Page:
Trip Log – Day 239 – Pecan Island, LA to Lafayette, LA

February 22, 2016 – Rain, 65 degrees

Miles Today: 54

Miles to Date: 12,176

States to Date: 29

Louisiana continues to be kind to me, even in pouring rain. I woke at dawn, helped my host with a few chores, and pedaled east by 8:00 a.m. The forecast was 50% chance of thunderstorms, but the sky was matte grey rather than turbulent. Within a few miles the first drops began to spatter. Their intensity increased with each mile. By the time I reached the causeway across the Intercostal Waterway sheets of water careened over the pavement. Fortunately the wind was mild, the pavement good, and traffic light. Although there was no shoulder for most of my route, only twice did vehicles approach each other when passing me. Each time I pulled to the side and allowed them to pass. The drivers actually waved in appreciation. I never saw that in Texas.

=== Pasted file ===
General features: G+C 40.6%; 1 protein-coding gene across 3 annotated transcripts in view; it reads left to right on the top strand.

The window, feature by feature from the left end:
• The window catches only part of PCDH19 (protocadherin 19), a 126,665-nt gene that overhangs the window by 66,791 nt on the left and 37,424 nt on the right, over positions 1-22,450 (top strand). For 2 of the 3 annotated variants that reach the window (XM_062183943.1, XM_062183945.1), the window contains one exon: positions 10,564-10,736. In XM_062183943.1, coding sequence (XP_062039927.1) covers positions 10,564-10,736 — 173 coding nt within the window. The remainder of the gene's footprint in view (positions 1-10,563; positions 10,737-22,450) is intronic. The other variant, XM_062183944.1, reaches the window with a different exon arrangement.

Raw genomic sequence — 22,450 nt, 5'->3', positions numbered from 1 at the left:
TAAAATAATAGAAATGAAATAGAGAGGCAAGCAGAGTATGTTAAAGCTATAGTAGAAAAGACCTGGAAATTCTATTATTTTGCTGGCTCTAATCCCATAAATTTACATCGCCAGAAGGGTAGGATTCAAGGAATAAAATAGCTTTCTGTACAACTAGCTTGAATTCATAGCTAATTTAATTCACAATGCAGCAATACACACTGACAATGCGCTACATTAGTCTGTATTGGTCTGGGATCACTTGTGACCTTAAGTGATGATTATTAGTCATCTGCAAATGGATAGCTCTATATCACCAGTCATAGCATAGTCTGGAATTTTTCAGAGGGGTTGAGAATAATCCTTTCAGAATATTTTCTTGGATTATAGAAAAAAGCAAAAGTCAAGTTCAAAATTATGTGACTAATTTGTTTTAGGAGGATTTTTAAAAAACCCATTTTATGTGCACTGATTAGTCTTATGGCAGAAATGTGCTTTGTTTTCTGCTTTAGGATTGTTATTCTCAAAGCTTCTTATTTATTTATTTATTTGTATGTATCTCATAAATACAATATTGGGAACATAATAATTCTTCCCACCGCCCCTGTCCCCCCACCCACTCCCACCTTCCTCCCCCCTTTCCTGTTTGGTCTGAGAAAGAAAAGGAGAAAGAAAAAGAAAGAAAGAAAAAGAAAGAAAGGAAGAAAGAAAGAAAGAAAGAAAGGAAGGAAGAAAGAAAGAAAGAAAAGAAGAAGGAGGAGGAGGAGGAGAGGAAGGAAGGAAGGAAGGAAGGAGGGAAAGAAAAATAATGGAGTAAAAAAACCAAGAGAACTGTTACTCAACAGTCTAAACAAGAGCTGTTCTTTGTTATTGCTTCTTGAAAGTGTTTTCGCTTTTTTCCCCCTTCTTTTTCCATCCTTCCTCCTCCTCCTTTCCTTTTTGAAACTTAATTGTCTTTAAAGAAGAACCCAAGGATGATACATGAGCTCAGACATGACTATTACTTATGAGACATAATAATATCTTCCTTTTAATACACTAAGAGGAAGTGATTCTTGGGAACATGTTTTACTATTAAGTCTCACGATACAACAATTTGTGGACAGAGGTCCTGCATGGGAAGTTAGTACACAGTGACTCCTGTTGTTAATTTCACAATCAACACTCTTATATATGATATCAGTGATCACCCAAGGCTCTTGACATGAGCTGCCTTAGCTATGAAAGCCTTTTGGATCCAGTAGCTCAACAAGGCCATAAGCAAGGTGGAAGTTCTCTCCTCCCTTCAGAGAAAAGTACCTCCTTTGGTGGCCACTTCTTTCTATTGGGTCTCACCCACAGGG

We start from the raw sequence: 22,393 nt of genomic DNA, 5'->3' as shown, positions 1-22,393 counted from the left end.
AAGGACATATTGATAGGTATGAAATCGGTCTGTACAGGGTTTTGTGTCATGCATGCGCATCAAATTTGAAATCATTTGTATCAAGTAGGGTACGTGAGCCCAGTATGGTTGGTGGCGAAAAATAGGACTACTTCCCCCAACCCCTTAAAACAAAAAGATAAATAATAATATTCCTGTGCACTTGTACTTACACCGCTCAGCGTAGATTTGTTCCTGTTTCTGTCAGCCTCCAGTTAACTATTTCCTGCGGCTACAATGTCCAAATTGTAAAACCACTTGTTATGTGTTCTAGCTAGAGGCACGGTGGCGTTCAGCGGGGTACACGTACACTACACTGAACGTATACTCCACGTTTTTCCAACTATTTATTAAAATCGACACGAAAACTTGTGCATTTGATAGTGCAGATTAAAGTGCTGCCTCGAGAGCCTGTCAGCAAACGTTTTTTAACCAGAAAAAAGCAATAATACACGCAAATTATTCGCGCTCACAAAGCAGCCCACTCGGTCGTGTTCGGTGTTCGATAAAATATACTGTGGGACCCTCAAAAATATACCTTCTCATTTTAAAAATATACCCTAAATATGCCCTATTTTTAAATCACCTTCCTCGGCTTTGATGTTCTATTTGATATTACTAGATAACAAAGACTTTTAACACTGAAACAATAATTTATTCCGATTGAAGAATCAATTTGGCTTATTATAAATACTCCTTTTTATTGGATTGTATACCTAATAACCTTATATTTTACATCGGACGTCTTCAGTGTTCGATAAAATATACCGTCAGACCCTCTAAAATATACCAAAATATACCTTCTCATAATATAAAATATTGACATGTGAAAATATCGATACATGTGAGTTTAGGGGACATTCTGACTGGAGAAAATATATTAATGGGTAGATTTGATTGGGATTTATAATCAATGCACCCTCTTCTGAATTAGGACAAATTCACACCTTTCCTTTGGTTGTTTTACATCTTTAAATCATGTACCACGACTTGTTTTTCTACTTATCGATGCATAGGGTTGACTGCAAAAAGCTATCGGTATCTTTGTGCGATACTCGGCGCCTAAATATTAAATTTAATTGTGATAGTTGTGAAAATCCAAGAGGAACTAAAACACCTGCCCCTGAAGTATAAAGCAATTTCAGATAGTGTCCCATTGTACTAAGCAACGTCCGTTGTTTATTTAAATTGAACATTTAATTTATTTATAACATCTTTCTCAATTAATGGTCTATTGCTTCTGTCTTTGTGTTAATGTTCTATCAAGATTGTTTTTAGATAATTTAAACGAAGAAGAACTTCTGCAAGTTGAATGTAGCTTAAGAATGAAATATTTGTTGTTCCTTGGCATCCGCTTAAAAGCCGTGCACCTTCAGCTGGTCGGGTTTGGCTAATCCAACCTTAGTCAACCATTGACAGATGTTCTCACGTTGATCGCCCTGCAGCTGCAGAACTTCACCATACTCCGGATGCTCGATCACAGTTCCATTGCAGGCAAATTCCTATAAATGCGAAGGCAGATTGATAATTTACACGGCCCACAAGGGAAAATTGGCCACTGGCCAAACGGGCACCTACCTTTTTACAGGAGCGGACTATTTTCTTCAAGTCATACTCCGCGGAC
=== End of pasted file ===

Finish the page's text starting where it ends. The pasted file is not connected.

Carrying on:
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I made swift time: fifty miles to Lafayette by 1:00 p.m. I was very hungry. By happy coincidence Golden Corral was along my route. I planned to stop but when I arrived the parking lot was packed, including a tour bus. The thought of so many hefty people bellying up to the buffet line checked my appetite. Next-door was a Chinese buffet. I figured it must be good to compete with a national chain, and I was right. Buffet City is the best Chinese buffet to date: excellent sushiIMG_6226, delicious fish, and tasty Chinese food. After my run-through with crab boil last night I passed on the local specialty, though most diners heaped their plates with crawfish. The clientele was notably diverse: oil workers, Asians, African-Americans, and a party of three Black guys with three White girls and four interracial children between them. Still, everyone shared extra pounds in common. I was the skinniest person there, aside from the waver-thin wait staff. All you can eat buffets are great for hungry bicyclists, but a contributing factor to our national obesity epidemic.